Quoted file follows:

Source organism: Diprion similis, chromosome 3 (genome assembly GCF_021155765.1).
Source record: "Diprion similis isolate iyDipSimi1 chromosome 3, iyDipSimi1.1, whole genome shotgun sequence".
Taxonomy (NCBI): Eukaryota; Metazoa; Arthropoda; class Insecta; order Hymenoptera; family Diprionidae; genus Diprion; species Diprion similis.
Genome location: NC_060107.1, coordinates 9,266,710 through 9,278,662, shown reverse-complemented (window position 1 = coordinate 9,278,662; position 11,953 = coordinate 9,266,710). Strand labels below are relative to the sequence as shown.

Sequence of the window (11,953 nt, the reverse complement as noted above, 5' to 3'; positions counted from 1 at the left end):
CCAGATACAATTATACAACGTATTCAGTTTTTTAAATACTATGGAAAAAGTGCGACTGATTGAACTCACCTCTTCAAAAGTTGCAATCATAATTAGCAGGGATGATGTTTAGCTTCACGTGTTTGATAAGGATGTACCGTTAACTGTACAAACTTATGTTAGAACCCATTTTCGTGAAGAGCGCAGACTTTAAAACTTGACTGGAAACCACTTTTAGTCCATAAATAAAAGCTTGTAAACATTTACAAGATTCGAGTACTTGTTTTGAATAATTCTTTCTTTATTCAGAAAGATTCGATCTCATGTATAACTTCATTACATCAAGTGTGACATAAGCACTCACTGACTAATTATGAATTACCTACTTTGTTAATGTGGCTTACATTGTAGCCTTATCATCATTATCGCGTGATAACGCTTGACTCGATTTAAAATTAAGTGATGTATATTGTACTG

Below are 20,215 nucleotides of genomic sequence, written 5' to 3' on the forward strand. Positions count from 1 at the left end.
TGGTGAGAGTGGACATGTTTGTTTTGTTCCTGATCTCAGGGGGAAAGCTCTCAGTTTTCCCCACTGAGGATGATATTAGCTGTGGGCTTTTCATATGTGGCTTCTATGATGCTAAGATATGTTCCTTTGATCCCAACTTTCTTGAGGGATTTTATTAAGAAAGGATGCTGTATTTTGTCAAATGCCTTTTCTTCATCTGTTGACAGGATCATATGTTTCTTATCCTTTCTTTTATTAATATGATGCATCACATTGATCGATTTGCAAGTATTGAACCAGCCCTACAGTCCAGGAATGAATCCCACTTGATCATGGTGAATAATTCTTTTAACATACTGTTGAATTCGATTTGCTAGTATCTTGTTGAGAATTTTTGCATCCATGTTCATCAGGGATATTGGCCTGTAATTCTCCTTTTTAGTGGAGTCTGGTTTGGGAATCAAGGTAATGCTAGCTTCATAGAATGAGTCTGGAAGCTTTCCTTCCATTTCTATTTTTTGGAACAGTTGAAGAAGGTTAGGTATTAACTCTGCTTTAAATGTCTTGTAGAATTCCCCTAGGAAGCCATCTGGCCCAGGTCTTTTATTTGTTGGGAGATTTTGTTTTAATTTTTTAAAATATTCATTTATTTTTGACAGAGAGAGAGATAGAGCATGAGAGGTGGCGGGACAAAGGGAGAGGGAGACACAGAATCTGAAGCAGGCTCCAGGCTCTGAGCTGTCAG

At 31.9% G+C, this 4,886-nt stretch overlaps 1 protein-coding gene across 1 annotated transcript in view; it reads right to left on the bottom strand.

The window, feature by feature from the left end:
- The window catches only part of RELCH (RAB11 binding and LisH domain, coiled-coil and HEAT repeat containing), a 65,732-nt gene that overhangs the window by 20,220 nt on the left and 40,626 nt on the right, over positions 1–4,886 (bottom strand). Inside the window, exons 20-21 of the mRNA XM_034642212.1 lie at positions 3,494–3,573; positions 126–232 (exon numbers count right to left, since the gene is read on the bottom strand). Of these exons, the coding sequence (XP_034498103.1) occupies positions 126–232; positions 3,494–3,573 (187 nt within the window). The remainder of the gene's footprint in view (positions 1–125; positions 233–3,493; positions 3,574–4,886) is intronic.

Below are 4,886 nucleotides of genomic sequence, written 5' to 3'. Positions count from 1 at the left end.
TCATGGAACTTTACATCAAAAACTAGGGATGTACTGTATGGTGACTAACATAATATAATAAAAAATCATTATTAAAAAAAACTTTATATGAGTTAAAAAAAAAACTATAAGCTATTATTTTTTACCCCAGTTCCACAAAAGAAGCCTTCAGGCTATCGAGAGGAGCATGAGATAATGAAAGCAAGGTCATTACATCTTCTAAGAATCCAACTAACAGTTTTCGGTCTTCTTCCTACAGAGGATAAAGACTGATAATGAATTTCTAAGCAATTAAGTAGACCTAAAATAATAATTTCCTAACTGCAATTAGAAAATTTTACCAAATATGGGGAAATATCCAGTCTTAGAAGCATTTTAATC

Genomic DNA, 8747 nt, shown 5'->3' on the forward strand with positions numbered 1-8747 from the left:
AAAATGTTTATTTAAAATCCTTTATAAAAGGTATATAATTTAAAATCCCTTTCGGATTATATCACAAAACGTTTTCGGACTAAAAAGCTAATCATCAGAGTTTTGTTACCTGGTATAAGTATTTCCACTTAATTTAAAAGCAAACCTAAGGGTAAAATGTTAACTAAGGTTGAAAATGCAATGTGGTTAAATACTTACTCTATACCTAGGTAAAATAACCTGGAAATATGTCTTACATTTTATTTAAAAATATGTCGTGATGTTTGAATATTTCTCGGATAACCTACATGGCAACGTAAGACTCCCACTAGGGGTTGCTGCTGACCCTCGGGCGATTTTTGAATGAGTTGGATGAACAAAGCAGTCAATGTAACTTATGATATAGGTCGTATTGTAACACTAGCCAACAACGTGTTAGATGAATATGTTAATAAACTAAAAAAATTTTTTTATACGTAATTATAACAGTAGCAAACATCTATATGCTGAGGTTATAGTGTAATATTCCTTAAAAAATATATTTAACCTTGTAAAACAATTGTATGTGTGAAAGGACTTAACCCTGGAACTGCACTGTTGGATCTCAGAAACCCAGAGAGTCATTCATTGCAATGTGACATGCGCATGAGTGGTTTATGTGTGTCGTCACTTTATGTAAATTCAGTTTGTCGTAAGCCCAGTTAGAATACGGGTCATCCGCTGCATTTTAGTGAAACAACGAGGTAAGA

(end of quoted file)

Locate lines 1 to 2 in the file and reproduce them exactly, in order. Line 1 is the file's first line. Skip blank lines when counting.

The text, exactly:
Source organism: Diprion similis, chromosome 3 (genome assembly GCF_021155765.1).
Source record: "Diprion similis isolate iyDipSimi1 chromosome 3, iyDipSimi1.1, whole genome shotgun sequence".